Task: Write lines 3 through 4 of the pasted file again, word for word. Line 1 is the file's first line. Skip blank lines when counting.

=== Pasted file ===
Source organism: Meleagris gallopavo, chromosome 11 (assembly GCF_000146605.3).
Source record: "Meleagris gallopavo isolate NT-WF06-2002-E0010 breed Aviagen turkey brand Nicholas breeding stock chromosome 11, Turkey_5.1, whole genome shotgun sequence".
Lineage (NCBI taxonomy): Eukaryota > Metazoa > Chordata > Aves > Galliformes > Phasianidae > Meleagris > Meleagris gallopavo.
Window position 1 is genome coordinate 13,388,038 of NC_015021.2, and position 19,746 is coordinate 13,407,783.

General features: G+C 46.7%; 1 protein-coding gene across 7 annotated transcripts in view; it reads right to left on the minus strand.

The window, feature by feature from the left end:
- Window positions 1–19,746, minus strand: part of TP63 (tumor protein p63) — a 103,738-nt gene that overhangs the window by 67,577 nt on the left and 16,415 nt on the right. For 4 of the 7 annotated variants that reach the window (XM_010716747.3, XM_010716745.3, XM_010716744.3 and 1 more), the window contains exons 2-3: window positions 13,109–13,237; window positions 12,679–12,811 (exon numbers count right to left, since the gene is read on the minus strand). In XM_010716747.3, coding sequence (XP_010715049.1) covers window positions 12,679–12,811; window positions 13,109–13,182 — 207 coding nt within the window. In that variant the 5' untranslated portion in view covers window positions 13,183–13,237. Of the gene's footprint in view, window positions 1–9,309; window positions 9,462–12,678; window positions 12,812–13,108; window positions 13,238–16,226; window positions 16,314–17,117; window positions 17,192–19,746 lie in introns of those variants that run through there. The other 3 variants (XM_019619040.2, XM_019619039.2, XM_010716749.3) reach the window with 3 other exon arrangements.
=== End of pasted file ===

Lineage (NCBI taxonomy): Eukaryota > Metazoa > Chordata > Aves > Galliformes > Phasianidae > Meleagris > Meleagris gallopavo.
Window position 1 is genome coordinate 13,388,038 of NC_015021.2, and position 19,746 is coordinate 13,407,783.